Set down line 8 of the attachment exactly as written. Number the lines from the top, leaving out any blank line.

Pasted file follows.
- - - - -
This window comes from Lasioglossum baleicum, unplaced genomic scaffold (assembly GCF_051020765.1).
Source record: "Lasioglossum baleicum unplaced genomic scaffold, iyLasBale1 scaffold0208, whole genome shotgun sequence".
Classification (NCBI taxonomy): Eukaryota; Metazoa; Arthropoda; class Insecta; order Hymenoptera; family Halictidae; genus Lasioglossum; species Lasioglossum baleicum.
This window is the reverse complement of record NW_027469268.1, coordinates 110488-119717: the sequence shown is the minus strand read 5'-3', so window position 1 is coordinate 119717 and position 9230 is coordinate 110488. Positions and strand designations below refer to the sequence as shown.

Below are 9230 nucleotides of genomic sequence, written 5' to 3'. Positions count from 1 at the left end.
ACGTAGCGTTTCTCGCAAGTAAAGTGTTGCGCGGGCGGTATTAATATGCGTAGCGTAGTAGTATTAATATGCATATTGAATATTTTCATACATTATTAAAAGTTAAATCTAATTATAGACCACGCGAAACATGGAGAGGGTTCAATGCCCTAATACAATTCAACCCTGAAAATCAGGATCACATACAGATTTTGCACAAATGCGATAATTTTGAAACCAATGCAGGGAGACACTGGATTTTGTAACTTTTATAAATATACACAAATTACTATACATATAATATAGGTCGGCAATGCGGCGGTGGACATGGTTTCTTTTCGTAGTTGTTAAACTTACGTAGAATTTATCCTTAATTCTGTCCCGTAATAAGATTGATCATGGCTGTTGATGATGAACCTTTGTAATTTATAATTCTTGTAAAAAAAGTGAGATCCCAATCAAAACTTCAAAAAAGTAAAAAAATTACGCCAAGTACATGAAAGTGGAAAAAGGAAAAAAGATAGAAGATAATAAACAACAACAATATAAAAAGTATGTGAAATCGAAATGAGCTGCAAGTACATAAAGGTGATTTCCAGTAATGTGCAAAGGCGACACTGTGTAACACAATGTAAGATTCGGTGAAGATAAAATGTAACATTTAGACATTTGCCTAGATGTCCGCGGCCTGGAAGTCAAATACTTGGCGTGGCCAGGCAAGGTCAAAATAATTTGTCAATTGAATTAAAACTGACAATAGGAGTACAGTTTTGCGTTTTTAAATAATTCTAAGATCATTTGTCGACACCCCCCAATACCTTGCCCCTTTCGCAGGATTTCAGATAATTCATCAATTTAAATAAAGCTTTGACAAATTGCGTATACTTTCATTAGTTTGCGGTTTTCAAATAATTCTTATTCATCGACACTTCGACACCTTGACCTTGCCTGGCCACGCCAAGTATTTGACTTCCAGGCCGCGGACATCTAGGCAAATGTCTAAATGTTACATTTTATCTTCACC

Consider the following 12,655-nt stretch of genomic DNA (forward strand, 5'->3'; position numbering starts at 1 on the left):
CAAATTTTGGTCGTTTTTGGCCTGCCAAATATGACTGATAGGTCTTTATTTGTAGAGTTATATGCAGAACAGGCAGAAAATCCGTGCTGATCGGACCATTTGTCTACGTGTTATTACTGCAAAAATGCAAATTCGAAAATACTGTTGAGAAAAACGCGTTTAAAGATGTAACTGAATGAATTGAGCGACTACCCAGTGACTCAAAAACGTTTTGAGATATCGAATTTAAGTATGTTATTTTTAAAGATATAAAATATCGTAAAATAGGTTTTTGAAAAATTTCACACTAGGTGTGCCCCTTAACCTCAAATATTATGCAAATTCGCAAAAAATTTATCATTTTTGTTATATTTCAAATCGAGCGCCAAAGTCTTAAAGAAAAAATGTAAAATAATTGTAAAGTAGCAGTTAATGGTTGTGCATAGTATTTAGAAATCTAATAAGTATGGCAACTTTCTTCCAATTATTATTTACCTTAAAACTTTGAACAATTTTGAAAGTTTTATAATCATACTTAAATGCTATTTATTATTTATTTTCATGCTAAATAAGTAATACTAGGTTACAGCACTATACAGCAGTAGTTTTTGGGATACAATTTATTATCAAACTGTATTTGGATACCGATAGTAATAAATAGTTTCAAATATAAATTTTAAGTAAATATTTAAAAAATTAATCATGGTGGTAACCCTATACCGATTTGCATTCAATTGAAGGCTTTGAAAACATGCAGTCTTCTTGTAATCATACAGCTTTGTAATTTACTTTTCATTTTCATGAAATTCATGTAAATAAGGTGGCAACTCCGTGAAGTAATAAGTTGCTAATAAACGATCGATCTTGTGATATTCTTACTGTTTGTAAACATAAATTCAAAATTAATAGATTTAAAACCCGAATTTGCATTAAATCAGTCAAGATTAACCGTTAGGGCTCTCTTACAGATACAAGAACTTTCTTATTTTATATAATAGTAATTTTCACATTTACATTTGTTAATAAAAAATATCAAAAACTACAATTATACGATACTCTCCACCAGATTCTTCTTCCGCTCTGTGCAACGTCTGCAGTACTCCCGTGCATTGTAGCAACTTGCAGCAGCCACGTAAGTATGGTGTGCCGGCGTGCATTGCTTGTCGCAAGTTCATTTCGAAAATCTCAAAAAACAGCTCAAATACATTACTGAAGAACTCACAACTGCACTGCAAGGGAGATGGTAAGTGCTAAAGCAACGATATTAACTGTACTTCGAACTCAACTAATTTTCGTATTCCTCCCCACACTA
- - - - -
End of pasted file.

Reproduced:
CAAATTTTGGTCGTTTTTGGCCTGCCAAATATGACTGATAGGTCTTTATTTGTAGAGTTATATGCAGAACAGGCAGAAAATCCGTGCTGATCGGACCATTTGTCTACGTGTTATTACTGCAAAAATGCAAATTCGAAAATACTGTTGAGAAAAACGCGTTTAAAGATGTAACTGAATGAATTGAGCGACTACCCAGTGACTCAAAAACGTTTTGAGATATCGAATTTAAGTATGTTATTTTTAAAGATATAAAATATCGTAAAATAGGTTTTTGAAAAATTTCACACTAGGTGTGCCCCTTAACCTCAAATATTATGCAAATTCGCAAAAAATTTATCATTTTTGTTATATTTCAAATCGAGCGCCAAAGTCTTAAAGAAAAAATGTAAAATAATTGTAAAGTAGCAGTTAATGGTTGTGCATAGTATTTAGAAATCTAATAAGTATGGCAACTTTCTTCCAATTATTATTTACCTTAAAACTTTGAACAATTTTGAAAGTTTTATAATCATACTTAAATGCTATTTATTATTTATTTTCATGCTAAATAAGTAATACTAGGTTACAGCACTATACAGCAGTAGTTTTTGGGATACAATTTATTATCAAACTGTATTTGGATACCGATAGTAATAAATAGTTTCAAATATAAATTTTAAGTAAATATTTAAAAAATTAATCATGGTGGTAACCCTATACCGATTTGCATTCAATTGAAGGCTTTGAAAACATGCAGTCTTCTTGTAATCATACAGCTTTGTAATTTACTTTTCATTTTCATGAAATTCATGTAAATAAGGTGGCAACTCCGTGAAGTAATAAGTTGCTAATAAACGATCGATCTTGTGATATTCTTACTGTTTGTAAACATAAATTCAAAATTAATAGATTTAAAACCCGAATTTGCATTAAATCAGTCAAGATTAACCGTTAGGGCTCTCTTACAGATACAAGAACTTTCTTATTTTATATAATAGTAATTTTCACATTTACATTTGTTAATAAAAAATATCAAAAACTACAATTATACGATACTCTCCACCAGATTCTTCTTCCGCTCTGTGCAACGTCTGCAGTACTCCCGTGCATTGTAGCAACTTGCAGCAGCCACGTAAGTATGGTGTGCCGGCGTGCATTGCTTGTCGCAAGTTCATTTCGAAAATCTCAAAAAACAGCTCAAATACATTACTGAAGAACTCACAACTGCACTGCAAGGGAGATGGTAAGTGCTAAAGCAACGATATTAACTGTACTTCGAACTCAACTAATTTTCGTATTCCTCCCCACACTA